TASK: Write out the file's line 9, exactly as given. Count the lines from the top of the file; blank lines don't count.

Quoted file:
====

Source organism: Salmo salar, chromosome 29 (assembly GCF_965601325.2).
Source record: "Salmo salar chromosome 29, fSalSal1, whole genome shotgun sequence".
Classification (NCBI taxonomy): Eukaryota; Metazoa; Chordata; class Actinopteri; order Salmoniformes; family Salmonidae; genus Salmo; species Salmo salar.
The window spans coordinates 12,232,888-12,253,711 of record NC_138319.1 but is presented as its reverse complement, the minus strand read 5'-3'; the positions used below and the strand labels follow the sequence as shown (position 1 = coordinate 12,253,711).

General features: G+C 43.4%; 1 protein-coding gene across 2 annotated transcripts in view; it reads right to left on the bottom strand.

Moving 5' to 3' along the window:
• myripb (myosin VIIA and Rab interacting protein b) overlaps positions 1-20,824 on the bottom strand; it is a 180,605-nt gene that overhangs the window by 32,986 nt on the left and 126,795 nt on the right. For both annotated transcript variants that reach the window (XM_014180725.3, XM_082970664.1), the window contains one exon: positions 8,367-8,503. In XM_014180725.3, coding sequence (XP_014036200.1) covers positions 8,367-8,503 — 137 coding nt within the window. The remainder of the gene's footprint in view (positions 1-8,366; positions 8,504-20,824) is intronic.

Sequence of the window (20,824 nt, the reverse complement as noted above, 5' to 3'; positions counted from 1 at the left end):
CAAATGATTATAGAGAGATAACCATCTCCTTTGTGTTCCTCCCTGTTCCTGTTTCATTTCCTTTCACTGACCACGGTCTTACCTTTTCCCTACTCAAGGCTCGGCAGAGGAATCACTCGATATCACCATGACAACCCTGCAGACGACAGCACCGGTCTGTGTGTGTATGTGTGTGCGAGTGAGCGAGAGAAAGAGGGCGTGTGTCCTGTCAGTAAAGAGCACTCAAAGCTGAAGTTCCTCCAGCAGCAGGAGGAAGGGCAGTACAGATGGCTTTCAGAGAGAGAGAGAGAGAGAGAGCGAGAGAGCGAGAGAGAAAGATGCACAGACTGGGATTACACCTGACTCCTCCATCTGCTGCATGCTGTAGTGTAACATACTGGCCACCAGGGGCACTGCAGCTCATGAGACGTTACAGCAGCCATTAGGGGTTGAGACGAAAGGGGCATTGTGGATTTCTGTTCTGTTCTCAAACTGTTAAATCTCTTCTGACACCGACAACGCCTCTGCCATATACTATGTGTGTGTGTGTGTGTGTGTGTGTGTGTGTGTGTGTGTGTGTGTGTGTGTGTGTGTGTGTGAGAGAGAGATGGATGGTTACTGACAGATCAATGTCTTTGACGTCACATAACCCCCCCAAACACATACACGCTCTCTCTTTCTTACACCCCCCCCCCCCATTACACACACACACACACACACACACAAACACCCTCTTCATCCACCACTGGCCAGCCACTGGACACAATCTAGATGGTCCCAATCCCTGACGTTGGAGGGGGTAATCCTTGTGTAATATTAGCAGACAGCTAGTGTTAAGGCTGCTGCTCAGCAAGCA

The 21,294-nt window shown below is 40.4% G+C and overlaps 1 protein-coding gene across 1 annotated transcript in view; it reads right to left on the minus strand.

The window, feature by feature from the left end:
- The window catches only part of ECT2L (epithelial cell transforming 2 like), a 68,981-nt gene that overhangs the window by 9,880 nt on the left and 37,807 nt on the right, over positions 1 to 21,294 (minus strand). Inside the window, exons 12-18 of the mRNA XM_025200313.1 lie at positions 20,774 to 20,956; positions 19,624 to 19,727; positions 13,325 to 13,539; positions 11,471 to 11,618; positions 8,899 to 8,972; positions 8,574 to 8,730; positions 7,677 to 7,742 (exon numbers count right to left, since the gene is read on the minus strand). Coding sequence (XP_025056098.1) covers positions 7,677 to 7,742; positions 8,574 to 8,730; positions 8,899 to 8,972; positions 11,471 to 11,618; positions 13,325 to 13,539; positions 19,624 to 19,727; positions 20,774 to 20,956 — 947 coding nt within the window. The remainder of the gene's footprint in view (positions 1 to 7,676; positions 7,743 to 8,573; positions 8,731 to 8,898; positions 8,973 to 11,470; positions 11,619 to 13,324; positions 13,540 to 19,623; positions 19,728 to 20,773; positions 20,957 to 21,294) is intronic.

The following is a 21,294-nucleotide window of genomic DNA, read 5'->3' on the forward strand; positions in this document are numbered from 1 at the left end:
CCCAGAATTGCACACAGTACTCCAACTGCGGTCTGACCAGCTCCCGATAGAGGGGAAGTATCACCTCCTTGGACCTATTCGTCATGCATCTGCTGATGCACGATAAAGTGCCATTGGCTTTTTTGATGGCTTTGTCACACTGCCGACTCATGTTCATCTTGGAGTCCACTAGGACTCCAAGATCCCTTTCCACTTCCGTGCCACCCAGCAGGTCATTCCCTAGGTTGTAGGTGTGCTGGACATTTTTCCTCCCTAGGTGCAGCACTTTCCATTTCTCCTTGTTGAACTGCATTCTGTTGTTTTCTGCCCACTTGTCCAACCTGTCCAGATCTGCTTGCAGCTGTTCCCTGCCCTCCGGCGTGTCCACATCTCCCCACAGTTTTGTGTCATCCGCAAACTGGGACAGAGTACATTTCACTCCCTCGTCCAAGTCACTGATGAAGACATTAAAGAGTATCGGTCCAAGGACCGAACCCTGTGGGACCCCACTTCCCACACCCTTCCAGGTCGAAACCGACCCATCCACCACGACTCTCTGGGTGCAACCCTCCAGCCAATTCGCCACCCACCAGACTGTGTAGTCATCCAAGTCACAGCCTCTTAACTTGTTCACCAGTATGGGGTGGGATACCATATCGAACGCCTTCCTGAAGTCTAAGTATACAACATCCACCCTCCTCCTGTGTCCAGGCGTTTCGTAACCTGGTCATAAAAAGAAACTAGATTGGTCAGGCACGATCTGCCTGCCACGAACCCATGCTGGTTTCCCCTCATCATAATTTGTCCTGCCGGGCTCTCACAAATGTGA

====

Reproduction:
CAAATGATTATAGAGAGATAACCATCTCCTTTGTGTTCCTCCCTGTTCCTGTTTCATTTCCTTTCACTGACCACGGTCTTACCTTTTCCCTACTCAAGGCTCGGCAGAGGAATCACTCGATATCACCATGACAACCCTGCAGACGACAGCACCGGTCTGTGTGTGTATGTGTGTGCGAGTGAGCGAGAGAAAGAGGGCGTGTGTCCTGTCAGTAAAGAGCACTCAAAGCTGAAGTTCCTCCAGCAGCAGGAGGAAGGGCAGTACAGATGGCTTTCAGAGAGAGAGAGAGAGAGAGAGCGAGAGAGCGAGAGAGAAAGATGCACAGACTGGGATTACACCTGACTCCTCCATCTGCTGCATGCTGTAGTGTAACATACTGGCCACCAGGGGCACTGCAGCTCATGAGACGTTACAGCAGCCATTAGGGGTTGAGACGAAAGGGGCATTGTGGATTTCTGTTCTGTTCTCAAACTGTTAAATCTCTTCTGACACCGACAACGCCTCTGCCATATACTATGTGTGTGTGTGTGTGTGTGTGTGTGTGTGTGTGTGTGTGTGTGTGTGTGTGTGTGTGTGTGAGAGAGAGATGGATGGTTACTGACAGATCAATGTCTTTGACGTCACATAACCCCCCCAAACACATACACGCTCTCTCTTTCTTACACCCCCCCCCCCCATTACACACACACACACACACACACACAAACACCCTCTTCATCCACCACTGGCCAGCCACTGGACACAATCTAGATGGTCCCAATCCCTGACGTTGGAGGGGGTAATCCTTGTGTAATATTAGCAGACAGCTAGTGTTAAGGCTGCTGCTCAGCAAGCA